JOPLIN, Mo. - Immunizations are among the most effective medical interventions of all time. Short of basic sanitation and nutrition, no health intervention has done more to save lives and prevent disease than immunizations.
Before the advent of vaccines, diphtheria claimed more than 10,000 children’s lives annually in the 1920s in the United States, polio paralyzed and killed thousands of children in the 1940s and the 1950s, and the measles affected nearly a half-million U.S. children every year at one point.
Fast forward to today. Smallpox was eradicated from the world in 1977. In 1991, polio was eliminated from the Western Hemisphere. The list of serious diseases eradicated or whose numbers have been reduced dramatically by immunizations includes mumps, measles, rubella and tetanus.
Despite the absence of diseases like polio, diphtheria and tetanus, some parents remain unconvinced about the importance of immunizations. As a result, some children still are not properly immunized.
Yes, it’s true that a few children do not respond to one vaccine or another as no vaccine has a record of 100 percent effectiveness for everyone. Multiple studies, however, prove the effectiveness of vaccines.
Depending on the study cited, childhood vaccines are 85 percent to 98 percent effective, which is remarkable when taking into account the serious nature of many of these infections. When we have an opportunity to give our children up to a 98 percent chance of avoiding a disease like chickenpox, which can lead to dehydration and pneumonia, or a serious illness like whooping cough, which can cause seizures, brain disease and death, that’s a convincing reason to vaccinate.
Most of the vaccines our children receive are given by shots, with some given orally. That brings us to the question: How do vaccines work?
The human body relies on its immune system to fight an invading organism. White blood cells activate and begin making proteins called antibodies that attack the infectious agent and create a counter offensive.
Even after they’ve done their work, these antibodies don’t disappear and remain in the blood stream, always on the lookout for the return of the same invaders. The reason they are the same invaders is because these antibodies are pretty specific. That means if they have been created in response to the measles virus, for example, they are not going to work against chickenpox.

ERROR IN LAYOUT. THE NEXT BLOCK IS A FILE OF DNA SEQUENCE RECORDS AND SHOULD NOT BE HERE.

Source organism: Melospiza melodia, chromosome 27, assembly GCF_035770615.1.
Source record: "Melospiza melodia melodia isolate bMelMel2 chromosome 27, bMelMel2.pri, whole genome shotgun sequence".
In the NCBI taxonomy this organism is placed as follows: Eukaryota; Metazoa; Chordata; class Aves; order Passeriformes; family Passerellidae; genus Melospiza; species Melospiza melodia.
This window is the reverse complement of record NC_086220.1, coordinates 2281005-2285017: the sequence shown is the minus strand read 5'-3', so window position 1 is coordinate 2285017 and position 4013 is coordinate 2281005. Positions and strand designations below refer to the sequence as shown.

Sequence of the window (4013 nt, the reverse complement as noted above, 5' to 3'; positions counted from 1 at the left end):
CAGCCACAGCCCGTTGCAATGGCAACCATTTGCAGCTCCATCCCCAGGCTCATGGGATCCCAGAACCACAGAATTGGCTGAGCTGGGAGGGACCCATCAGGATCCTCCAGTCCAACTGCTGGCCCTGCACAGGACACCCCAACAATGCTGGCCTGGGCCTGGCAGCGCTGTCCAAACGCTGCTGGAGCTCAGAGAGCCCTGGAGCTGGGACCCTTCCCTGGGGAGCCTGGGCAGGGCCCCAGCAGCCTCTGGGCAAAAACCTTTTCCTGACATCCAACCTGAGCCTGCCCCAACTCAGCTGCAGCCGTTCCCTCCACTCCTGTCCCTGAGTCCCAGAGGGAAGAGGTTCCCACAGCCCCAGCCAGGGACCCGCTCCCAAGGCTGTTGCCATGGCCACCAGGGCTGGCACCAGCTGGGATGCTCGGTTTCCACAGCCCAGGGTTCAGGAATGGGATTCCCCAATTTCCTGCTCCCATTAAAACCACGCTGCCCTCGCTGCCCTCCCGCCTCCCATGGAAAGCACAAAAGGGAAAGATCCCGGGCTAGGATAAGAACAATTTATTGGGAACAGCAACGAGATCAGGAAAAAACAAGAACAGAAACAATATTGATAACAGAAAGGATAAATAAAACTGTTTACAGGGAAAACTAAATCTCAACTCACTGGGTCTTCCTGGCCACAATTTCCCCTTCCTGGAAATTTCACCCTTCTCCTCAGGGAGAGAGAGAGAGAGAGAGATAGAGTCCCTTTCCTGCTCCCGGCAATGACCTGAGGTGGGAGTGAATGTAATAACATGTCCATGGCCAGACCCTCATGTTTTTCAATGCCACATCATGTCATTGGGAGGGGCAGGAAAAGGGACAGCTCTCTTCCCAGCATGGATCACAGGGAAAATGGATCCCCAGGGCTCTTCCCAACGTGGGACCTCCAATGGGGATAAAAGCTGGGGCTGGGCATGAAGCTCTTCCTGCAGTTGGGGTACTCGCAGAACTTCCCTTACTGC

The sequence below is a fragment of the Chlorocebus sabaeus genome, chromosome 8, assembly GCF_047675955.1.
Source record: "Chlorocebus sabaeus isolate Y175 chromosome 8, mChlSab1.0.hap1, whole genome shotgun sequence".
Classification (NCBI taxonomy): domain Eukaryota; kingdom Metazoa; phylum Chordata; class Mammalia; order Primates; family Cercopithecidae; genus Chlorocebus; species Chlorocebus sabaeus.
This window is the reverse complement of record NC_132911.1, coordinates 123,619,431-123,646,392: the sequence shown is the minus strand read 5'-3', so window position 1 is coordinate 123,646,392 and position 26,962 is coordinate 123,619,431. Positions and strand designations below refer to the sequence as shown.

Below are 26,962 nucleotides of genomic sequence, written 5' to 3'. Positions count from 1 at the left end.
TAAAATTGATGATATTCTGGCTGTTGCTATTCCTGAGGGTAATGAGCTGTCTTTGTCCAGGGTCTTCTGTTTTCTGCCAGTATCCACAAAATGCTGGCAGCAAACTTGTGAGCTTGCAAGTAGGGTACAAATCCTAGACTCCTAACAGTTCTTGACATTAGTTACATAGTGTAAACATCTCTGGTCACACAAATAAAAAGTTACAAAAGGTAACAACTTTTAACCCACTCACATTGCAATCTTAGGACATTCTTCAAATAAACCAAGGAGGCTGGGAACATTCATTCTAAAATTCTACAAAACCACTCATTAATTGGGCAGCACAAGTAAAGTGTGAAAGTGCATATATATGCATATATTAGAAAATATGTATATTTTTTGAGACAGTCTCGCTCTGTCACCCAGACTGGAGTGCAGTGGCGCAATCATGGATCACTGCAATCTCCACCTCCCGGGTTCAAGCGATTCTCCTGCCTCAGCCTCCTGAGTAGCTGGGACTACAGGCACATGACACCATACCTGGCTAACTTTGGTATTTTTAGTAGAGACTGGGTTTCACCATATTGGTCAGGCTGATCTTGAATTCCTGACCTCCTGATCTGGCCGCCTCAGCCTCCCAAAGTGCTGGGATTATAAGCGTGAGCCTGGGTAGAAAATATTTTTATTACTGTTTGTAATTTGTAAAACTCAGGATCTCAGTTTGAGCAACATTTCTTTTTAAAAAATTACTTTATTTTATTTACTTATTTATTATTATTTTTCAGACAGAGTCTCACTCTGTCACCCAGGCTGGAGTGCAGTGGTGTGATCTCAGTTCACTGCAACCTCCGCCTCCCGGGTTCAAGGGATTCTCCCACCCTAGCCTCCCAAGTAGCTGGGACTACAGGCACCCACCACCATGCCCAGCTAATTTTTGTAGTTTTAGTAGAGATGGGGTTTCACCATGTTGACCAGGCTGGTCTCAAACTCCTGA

Immunizations work in a similar manner. They rely on antibodies to fight off infection. Live vaccines are made up of a weakened version of bacteria or the virus responsible for the disease.
In some, vaccines are made from dead forms of the organism. When the vaccine is given, the body’s immune system detects this weakened or dead germ or germ part and reacts just as it would when a new, full-blown infection occurs. It begins making antibodies against the vaccine material. These antibodies remain in the body and are ready to react if an infectious organism attacks.
In a sense, the vaccine tricks the body into thinking it is under assault. As a result, the immune system makes weapons that will provide defense when a real infection becomes a threat.
Some parents have a misconception that vaccines are not safe, which is false. Before a vaccine is approved and licensed, it goes through years of testing for safety and effectiveness. Neither the American Academy of Pediatrics, nor government agencies like the Centers for Disease Control and Prevention would recommend a vaccine that has not passed tests for safety and effectiveness.
Of course, no vaccine or medicine is perfect. Some children who are immunized will experience reactions. Fortunately, most of these reactions are mild and short lived.
The child may experience redness, pain or swelling at the site of the injection, while some may develop slight fever. After a few days, these symptoms will disappear, with no lasting effects.
Through it all, keep reminding yourself that guarding your child against serious health risks is worth the short-term discomfort and tears that may be part of getting immunized.
For more information, call Mercy Clinic Pediatrics at 417-556-3416.